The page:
Dutch universities place great importance on horticulture and honor researchers and professors. Hollands markets trade and deliver a standardized product, Easter said. Using knowledge, high standards and entrepreneurship, Holland has surpassed countries with natural advantages.
To remain competitive in a rapidly-changing, global agricultural market, Illinois must find ways to differentiate its products and become more diverse in terms of the products it offers.
Like many other states, Illinois population is growing in urban-suburban areas and declining in rural areas. Between 1990 and 2000, 84 percent of the states population growth occurred in six countiesCook, Will, Lake, DuPage, Kane and McHenry. Only four downstate counties without prisonsMonroe, McLean, Menard, and Johnson exceeded the states average rate of growth.
Clearly, an emerging issue for agriculture and policymakers will be how to move incredible masses of foodstuffs from production centers to consumers, he said. This will be especially true in developing nations where the rate of urbanization is dramatic.
And the developing nations offer great opportunity for Illinois agriculture.
As nations develop and their economies grow, people have more money to spend on food, said Easter. This increases the demand for meat, especially pork. Over the past 20 years, pork consumption has increased by nearly 10 percent in the developing world.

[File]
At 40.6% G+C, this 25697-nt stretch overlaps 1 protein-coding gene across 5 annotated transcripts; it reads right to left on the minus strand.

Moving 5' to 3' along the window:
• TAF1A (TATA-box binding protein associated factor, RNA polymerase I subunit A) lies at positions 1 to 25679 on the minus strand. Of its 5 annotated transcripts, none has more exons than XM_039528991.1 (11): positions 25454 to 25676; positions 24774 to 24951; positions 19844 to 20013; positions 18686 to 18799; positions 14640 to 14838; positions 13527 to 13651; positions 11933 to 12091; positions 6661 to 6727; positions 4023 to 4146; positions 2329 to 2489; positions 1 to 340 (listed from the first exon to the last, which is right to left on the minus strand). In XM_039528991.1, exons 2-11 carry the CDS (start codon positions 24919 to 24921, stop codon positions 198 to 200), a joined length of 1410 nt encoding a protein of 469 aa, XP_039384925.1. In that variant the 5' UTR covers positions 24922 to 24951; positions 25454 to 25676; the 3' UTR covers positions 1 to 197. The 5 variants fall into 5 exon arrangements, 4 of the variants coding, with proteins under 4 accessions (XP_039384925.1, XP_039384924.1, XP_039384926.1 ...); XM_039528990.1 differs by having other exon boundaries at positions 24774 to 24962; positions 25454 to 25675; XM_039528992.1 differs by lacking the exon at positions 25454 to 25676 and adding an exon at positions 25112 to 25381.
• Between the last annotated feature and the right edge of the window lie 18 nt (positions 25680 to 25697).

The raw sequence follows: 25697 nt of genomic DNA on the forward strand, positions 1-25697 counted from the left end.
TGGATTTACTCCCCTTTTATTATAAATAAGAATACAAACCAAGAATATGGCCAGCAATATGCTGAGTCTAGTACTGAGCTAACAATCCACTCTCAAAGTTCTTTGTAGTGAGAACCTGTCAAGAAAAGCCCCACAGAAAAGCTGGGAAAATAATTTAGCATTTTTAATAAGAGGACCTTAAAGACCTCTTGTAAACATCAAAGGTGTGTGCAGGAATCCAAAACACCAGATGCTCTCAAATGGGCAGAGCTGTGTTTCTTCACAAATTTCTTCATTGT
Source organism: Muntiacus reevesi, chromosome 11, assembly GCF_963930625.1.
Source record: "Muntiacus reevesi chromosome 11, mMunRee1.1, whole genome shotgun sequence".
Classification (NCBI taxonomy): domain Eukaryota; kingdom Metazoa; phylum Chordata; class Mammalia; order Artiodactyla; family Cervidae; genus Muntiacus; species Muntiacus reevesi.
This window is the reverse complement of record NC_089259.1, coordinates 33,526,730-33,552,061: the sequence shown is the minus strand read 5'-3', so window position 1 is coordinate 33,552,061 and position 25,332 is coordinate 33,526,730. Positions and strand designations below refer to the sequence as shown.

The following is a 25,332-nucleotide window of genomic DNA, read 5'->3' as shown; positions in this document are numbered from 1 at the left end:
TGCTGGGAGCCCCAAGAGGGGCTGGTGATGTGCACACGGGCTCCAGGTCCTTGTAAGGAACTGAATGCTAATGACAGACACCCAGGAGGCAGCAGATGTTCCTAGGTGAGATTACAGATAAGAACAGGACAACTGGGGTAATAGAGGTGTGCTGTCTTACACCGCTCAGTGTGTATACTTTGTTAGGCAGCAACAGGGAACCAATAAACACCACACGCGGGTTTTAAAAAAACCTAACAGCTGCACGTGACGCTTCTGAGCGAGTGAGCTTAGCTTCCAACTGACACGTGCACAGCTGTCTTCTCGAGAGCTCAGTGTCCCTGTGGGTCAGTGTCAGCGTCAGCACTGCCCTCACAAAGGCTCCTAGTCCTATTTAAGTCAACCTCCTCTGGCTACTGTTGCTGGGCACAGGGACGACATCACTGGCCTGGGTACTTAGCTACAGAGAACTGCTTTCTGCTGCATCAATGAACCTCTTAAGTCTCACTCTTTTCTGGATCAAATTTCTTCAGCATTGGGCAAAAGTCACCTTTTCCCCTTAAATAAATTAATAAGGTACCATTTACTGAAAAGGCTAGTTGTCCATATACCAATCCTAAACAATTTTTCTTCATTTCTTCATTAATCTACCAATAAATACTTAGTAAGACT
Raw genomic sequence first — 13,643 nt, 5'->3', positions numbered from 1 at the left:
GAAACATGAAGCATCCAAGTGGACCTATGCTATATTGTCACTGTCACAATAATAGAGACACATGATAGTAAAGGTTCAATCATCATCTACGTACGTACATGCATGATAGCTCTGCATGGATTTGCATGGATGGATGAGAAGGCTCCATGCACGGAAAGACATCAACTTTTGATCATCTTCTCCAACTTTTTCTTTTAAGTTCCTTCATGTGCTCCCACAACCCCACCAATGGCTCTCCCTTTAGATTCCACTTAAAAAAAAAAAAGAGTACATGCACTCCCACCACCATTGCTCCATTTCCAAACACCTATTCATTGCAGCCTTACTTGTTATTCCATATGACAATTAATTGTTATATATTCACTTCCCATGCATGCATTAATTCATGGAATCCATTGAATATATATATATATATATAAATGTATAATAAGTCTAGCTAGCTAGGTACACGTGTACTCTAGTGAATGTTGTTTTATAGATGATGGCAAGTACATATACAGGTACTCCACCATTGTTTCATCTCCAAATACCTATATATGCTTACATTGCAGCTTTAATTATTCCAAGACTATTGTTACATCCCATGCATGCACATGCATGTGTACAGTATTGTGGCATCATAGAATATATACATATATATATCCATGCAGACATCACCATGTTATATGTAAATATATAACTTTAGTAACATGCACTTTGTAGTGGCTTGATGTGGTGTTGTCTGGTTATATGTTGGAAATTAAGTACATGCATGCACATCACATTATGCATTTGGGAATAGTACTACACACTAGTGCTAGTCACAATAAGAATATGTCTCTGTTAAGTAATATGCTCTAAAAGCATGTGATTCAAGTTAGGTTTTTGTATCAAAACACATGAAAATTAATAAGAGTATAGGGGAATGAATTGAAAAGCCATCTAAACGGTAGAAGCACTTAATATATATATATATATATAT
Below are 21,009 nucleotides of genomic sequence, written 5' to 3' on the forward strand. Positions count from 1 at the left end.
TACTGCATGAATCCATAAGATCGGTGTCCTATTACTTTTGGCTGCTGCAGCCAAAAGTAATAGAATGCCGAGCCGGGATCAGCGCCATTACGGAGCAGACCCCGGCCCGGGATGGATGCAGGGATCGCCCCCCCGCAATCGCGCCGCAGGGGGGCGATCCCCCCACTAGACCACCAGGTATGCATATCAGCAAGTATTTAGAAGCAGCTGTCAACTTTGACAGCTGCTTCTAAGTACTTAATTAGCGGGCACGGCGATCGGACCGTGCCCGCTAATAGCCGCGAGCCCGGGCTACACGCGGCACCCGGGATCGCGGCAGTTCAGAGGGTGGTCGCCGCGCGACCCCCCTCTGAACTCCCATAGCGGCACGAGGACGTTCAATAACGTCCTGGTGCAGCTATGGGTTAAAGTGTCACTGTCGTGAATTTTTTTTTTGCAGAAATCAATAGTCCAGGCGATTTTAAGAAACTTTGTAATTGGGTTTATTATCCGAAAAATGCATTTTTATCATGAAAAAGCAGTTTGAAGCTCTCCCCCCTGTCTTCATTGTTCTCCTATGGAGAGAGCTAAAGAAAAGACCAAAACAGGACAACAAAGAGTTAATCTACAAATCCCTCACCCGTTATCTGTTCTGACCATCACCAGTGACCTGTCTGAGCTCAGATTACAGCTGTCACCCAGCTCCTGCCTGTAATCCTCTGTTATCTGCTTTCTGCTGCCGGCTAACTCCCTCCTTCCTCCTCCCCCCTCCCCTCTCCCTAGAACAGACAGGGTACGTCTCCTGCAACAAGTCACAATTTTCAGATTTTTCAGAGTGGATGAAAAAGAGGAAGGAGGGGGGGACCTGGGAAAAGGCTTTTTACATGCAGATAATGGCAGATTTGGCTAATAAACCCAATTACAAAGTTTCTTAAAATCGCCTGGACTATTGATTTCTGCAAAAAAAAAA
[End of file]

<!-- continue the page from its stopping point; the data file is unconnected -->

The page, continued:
Who is going to produce the worlds meat supply? Whose corn and soybeans will be used to feed those animals? Can Illinois be a player in this scenario?
While Illinois has a number of competitive advantagessoils that can absorb nutrients from animal wastes safely and strong soybean and corn production historiesit also has in place what the Dutch used to dominate the flower market.
We have research expertise at the University of Illinois College of ACES and other state colleges and universities, Easter said. We have good producers. What we lack is a clear policy to take advantage of these factors.
This is, without question, the most exciting period in animal agriculture in my lifetime. The U.S. domestic market is strong and the global market is growing at an unprecedented rate. Can we position ourselves to reap the benefits?
Doing so will require Illinois agriculture to both focus and diversify as it reacts to a consumer-driven marketplace. A helpful way of looking at the agriculture sector is the concept of a system. Rather than thinking of corn and soybean production on one hand and livestock production on the other, a system approach examines how each can help the other.
We must find ways to preserve our rural communities and their quality of life, Easter said. As high impact research is complex, integrative and expensive, we must be prepared to meet that challenge, too. And we have to streamline our programs to avoid redundancy.
This may seem like a tall order to some, but it is no more unrealistic than the idea that a small, fog-bound nation that literally reclaims cropland from the sea has emerged as the worlds number one exporter of flowers.